The Atlantic Ocean Opens

When the seas subsided, Scotland emerged to face yet another ordeal, this time by fire. Scotland was still bound to the eastern flank of North America around 65 million years ago, but yet another substantial re-arrangement of the continents created the North Atlantic Ocean. It developed as a tear in the Earth's crust, with volcanic eruptions adding new rocks along the central spine of the nascent ocean.

The associated stretching and thinning of the Earth's crust near the margin of the emergent ocean allowed molten rock to break through the crust to form a line of volcanoes running from St Kilda to Ailsa Craig. Many individual volcanoes were active over a period of about 5 million years (Ben More on Mull, Ardnamurchan, Rum, Skye, St Kilda and Rockall), throwing ash clouds high into the air and spewing out vast thicknesses of lava.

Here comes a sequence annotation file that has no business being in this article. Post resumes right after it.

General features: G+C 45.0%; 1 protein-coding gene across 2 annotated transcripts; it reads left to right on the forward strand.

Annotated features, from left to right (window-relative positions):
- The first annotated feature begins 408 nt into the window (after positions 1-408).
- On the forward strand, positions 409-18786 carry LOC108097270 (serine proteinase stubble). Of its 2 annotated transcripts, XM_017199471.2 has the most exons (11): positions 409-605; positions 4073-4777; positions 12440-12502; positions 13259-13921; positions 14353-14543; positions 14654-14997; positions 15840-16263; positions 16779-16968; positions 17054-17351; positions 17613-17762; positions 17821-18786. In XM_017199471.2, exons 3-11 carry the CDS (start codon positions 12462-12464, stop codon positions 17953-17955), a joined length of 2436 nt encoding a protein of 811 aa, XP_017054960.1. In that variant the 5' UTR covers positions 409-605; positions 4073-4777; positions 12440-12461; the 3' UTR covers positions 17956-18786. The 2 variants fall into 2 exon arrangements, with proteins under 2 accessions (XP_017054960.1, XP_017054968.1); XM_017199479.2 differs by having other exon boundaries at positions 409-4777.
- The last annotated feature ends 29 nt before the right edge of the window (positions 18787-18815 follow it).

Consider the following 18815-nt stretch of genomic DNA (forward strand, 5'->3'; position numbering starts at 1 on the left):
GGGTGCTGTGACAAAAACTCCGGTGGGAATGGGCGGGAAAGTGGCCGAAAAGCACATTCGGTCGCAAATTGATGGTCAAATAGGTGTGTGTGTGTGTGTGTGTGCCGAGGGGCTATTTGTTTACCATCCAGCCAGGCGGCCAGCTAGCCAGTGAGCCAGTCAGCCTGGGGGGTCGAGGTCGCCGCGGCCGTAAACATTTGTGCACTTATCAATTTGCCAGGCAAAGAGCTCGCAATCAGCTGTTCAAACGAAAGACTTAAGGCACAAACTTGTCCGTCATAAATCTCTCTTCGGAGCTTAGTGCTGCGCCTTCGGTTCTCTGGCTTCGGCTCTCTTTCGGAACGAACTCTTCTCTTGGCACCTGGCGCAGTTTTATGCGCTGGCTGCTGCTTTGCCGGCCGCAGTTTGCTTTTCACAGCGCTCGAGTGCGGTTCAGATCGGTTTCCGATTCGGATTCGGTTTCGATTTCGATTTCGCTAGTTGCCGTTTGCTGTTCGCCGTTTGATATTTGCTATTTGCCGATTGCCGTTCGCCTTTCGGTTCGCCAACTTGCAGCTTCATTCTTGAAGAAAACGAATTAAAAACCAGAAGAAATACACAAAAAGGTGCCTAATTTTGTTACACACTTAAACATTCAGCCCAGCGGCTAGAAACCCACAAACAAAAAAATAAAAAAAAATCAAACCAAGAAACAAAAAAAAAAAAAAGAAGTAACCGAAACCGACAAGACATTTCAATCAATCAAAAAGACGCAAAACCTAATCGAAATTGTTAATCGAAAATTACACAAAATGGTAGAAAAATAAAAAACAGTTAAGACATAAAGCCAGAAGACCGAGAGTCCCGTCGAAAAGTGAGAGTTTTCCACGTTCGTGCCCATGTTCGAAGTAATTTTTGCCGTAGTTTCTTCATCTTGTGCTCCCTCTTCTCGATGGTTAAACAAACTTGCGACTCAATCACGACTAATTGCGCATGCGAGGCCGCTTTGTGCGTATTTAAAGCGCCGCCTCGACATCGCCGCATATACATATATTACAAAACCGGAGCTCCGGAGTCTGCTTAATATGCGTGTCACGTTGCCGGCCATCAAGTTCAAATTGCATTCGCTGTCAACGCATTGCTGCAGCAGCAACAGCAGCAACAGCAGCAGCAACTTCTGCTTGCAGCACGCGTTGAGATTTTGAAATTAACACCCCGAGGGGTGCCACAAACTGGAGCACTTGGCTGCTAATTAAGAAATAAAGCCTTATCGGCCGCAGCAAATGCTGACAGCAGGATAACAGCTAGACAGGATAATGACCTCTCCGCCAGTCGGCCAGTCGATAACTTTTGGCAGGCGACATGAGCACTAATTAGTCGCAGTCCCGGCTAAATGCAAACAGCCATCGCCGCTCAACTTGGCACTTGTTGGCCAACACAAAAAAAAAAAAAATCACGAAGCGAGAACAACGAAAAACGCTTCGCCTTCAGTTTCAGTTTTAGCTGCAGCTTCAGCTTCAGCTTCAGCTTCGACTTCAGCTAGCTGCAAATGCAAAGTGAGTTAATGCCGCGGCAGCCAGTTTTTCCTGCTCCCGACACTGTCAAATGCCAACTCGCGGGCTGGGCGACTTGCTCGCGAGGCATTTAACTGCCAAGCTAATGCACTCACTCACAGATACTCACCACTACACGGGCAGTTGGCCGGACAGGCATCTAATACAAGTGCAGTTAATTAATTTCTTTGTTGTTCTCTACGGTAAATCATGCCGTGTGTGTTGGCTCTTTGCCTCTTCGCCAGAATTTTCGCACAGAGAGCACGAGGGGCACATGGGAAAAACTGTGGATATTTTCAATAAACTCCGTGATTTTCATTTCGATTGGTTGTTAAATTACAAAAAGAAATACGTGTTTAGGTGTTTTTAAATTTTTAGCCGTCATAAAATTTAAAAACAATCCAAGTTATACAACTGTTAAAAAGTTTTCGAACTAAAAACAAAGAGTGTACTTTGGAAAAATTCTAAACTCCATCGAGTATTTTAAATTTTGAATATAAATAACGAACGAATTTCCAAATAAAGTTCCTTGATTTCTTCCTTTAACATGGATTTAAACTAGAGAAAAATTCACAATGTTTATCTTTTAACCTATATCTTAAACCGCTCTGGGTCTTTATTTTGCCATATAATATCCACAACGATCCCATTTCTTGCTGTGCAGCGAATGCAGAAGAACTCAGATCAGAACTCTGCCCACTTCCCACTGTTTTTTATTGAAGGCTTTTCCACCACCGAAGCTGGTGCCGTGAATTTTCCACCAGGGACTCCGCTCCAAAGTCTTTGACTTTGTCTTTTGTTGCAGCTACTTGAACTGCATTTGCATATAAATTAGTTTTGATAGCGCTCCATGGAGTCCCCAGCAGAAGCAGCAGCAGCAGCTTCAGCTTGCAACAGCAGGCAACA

The island of Skye is perhaps the finest example of an ancient volcano whose bowels and inner plumbing have been laid bare by the elements. The scarp face and gently sloping topography of the Trotternish Peninsula and northwest Skye were fashioned from the lava fields which developed around the volcano. The boiling magma chamber, which contained molten rock by the cubic kilometre, lay underneath the lava field. It later solidified to form a rock known as gabbro. This is the Black Cuillin. The Red Cuillin was formed as the molten mass of gabbro came into contact with the lower crust causing it to melt and form a red granite. Erosion by wind, water and ice removed more than 2km of the volcano's super-structure and, as a result, the relationship between its various component parts can be studied. Indeed, the Skye volcano has been the subject of detailed geological investigations for the best part of a century and a half, and many of the ideas developed have been used to unravel the complexities of similar features around the world.